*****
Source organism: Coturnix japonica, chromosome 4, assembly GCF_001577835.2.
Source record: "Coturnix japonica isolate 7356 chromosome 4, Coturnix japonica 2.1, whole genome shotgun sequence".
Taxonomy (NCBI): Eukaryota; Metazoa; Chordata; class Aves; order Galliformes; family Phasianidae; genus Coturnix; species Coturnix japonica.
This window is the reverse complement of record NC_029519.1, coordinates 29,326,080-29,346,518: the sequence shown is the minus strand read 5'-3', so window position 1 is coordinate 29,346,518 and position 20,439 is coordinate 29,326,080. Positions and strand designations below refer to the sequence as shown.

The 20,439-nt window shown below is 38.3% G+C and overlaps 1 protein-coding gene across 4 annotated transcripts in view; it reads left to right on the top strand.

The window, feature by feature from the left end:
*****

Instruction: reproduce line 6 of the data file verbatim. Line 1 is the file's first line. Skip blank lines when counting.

The window, feature by feature from the left end: